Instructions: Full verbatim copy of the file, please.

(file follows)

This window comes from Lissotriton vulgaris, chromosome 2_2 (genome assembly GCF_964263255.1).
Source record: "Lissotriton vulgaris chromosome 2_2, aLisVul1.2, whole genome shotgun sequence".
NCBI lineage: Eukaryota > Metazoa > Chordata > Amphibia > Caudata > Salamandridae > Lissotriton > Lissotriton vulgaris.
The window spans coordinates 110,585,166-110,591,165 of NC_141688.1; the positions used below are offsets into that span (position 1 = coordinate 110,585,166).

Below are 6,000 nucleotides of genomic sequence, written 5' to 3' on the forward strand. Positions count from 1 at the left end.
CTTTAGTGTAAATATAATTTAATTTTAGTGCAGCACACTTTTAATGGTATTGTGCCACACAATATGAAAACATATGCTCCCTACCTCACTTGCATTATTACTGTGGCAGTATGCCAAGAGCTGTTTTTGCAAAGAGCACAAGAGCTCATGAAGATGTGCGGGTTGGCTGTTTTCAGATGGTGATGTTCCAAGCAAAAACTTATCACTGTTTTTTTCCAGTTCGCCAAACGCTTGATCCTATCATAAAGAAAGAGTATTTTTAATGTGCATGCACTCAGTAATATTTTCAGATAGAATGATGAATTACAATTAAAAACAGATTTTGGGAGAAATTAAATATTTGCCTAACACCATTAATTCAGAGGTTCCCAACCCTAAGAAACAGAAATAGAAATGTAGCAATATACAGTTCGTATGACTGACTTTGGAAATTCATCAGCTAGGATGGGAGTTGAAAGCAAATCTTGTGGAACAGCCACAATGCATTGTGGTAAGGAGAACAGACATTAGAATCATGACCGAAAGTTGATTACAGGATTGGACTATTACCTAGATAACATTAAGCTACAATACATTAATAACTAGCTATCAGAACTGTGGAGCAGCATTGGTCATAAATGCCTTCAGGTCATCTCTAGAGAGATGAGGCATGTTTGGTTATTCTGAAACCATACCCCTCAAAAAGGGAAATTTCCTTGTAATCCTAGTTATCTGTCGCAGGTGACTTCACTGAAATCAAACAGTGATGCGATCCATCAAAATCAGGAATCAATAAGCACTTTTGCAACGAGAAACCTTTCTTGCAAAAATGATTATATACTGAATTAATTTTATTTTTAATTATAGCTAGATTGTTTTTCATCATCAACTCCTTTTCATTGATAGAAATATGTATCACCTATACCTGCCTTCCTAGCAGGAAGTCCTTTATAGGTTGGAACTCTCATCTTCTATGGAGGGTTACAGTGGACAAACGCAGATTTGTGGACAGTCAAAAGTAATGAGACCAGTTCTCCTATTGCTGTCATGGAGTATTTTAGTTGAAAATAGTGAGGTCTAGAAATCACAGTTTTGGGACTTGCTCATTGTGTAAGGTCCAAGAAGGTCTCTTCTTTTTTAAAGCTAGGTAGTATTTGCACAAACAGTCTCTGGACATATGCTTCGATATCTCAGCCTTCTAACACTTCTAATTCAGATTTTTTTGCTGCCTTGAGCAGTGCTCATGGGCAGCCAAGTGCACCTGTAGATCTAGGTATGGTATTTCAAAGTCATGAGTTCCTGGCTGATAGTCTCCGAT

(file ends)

This window comes from Lissotriton vulgaris, chromosome 2_2 (genome assembly GCF_964263255.1).
Source record: "Lissotriton vulgaris chromosome 2_2, aLisVul1.2, whole genome shotgun sequence".
NCBI lineage: Eukaryota > Metazoa > Chordata > Amphibia > Caudata > Salamandridae > Lissotriton > Lissotriton vulgaris.
The window spans coordinates 110,585,166-110,591,165 of NC_141688.1; the positions used below are offsets into that span (position 1 = coordinate 110,585,166).

Below are 6,000 nucleotides of genomic sequence, written 5' to 3' on the forward strand. Positions count from 1 at the left end.
CTTTAGTGTAAATATAATTTAATTTTAGTGCAGCACACTTTTAATGGTATTGTGCCACACAATATGAAAACATATGCTCCCTACCTCACTTGCATTATTACTGTGGCAGTATGCCAAGAGCTGTTTTTGCAAAGAGCACAAGAGCTCATGAAGATGTGCGGGTTGGCTGTTTTCAGATGGTGATGTTCCAAGCAAAAACTTATCACTGTTTTTTTCCAGTTCGCCAAACGCTTGATCCTATCATAAAGAAAGAGTATTTTTAATGTGCATGCACTCAGTAATATTTTCAGATAGAATGATGAATTACAATTAAAAACAGATTTTGGGAGAAATTAAATATTTGCCTAACACCATTAATTCAGAGGTTCCCAACCCTAAGAAACAGAAATAGAAATGTAGCAATATACAGTTCGTATGACTGACTTTGGAAATTCATCAGCTAGGATGGGAGTTGAAAGCAAATCTTGTGGAACAGCCACAATGCATTGTGGTAAGGAGAACAGACATTAGAATCATGACCGAAAGTTGATTACAGGATTGGACTATTACCTAGATAACATTAAGCTACAATACATTAATAACTAGCTATCAGAACTGTGGAGCAGCATTGGTCATAAATGCCTTCAGGTCATCTCTAGAGAGATGAGGCATGTTTGGTTATTCTGAAACCATACCCCTCAAAAAGGGAAATTTCCTTGTAATCCTAGTTATCTGTCGCAGGTGACTTCACTGAAATCAAACAGTGATGCGATCCATCAAAATCAGGAATCAATAAGCACTTTTGCAACGAGAAACCTTTCTTGCAAAAATGATTATATACTGAATTAATTTTATTTTTAATTATAGCTAGATTGTTTTTCATCATCAACTCCTTTTCATTGATAGAAATATGTATCACCTATACCTGCCTTCCTAGCAGGAAGTCCTTTATAGGTTGGAACTCTCATCTTCTATGGAGGGTTACAGTGGACAAACGCAGATTTGTGGACAGTCAAAAGTAATGAGACCAGTTCTCCTATTGCTGTCATGGAGTATTTTAGTTGAAAATAGTGAGGTCTAGAAATCACAGTTTTGGGACTTGCTCATTGTGTAAGGTCCAAGAAGGTCTCTTCTTTTTTAAAGCTAGGTAGTATTTGCACAAACAGTCTCTGGACATATGCTTCGATATCTCAGCCTTCTAACACTTCTAATTCAGATTTTTTTGCTGCCTTGAGCAGTGCTCATGGGCAGCCAAGTGCACCTGTAGATCTAGGTATGGTATTTCAAAGTCATGAGTTCCTGGCTGATAGTCTCCGAT